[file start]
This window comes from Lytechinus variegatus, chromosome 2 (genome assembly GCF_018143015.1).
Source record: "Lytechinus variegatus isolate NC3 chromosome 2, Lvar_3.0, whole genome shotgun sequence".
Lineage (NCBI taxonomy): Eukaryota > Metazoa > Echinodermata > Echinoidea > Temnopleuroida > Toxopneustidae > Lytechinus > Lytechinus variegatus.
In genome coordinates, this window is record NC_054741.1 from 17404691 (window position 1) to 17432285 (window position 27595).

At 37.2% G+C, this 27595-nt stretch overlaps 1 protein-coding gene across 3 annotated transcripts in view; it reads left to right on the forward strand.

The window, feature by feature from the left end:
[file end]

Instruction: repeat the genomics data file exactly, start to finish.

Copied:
This window comes from Lytechinus variegatus, chromosome 2 (genome assembly GCF_018143015.1).
Source record: "Lytechinus variegatus isolate NC3 chromosome 2, Lvar_3.0, whole genome shotgun sequence".
Lineage (NCBI taxonomy): Eukaryota > Metazoa > Echinodermata > Echinoidea > Temnopleuroida > Toxopneustidae > Lytechinus > Lytechinus variegatus.
In genome coordinates, this window is record NC_054741.1 from 17404691 (window position 1) to 17432285 (window position 27595).

At 37.2% G+C, this 27595-nt stretch overlaps 1 protein-coding gene across 3 annotated transcripts in view; it reads left to right on the forward strand.

The window, feature by feature from the left end: